I'd say that about 80% to 90% of the time kernel panics are due to a hardware problem. In order of likelihood, that problem is usually:
- bad third party RAM
- a problematic USB hub
- a peripheral that your Mac doesn't like for some reason, usually a third party peripheral (sometimes just a poorly attached cable, or a bad cable, is the problem)
If you have very recently added new software, especially something that alters the system at a low level, such as anti-virus software, or something that changes the look and/or function of the Mac interface, I would suspect that first. Uninstall that software and see if things get better. (This type of software typically requires an uninstaller to completely disable. Just dragging the application, or the application's folder, to the Trash won't disable it.) I'd go so far as to say that if you are running commercial fully interactive anti-virus software that the first thing that you should try is fully uninstalling it.
If that isn't it, I would restart the Mac with the Shift key held down (invoking a Safe Boot, with all kernel extensions disabled) and see if the problem is gone while running in Safe mode. If the problem is gone while in Safe mode, the Kernel Panics are probably due to a software problem. If it persists while in Safe mode, the problem is most likely hardware related.
To test for hardware problems, you can run Apple Diagnostics:
Apple Diagnostics, formerly known as Apple Hardware Test, can check your Mac for hardware issues.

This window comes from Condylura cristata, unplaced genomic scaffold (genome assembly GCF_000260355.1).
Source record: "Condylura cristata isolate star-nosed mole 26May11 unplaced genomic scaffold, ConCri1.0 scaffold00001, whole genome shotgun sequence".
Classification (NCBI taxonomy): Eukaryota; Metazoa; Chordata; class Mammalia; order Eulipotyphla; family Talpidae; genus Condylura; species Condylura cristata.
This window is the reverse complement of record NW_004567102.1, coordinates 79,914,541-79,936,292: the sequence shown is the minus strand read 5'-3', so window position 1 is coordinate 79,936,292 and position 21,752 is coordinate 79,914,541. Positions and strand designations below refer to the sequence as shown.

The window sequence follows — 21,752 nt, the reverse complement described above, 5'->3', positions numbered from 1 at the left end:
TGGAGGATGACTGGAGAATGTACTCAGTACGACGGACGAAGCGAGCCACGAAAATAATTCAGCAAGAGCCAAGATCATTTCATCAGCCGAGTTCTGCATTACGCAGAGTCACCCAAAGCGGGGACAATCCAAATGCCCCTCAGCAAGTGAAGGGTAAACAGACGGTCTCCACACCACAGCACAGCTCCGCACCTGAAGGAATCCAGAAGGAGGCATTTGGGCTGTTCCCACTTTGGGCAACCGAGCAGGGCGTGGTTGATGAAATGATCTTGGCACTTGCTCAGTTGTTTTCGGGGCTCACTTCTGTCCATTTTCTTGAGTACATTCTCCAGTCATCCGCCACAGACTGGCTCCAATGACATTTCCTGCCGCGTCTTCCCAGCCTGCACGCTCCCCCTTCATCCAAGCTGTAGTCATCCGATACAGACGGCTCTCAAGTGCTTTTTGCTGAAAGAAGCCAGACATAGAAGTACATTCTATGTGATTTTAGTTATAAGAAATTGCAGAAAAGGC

Unfortunately, it's easily possible to have a hardware problem that this utility doesn't identify.
If you suspect a hardware problem, the next thing that I would do is to shut down your Mac, uninstall all peripherals other than the Apple-supplied keyboard and mouse, restart and see if that helps. If it does, you can re-attach one peripheral at a time, restarting each time, until you isolate the offending peripheral.
If that isn't a solution, you should test your RAM with this free utility:
Portland area Mac IT, Onsite and Consulting Services; Software and Scripts for iOS and OS X
If your RAM is okay, you should then test your hard drive:
DriveDX (free demo)
DriveDx - the most advanced drive health (S.M.A.R.T.) diagnostics and monitoring utility. Save yourself the data loss and downtime that is associated with unexpected SSD and HDD failures. Don't worry about losing your important data, music, and photographs.
Any time it shows any drive errors in yellow or red, it is correlated with a drive that's questionable.
Helpful Web sites:
"Tutorial: Avoiding and eliminating Kernel panics"
Tutorial: Avoiding and eliminating Kernel panics
About kernel panics
Learn what to do if your computer restarts or shuts down unexpectedly, or you get a message that your computer restarted or shut down because of a problem.
How to troubleshoot a kernel panic
Most of the time, if something crashes on your Mac, it's just one app. But other times, your whole system goes down thanks to a kernel panic. When that happens, here's what to do.
How to Recognize and Troubleshoot Kernel Panics
Recognition, immediate action including capturing the panic log, discovering clues as to cause, further investigations to diagnose and address the cause.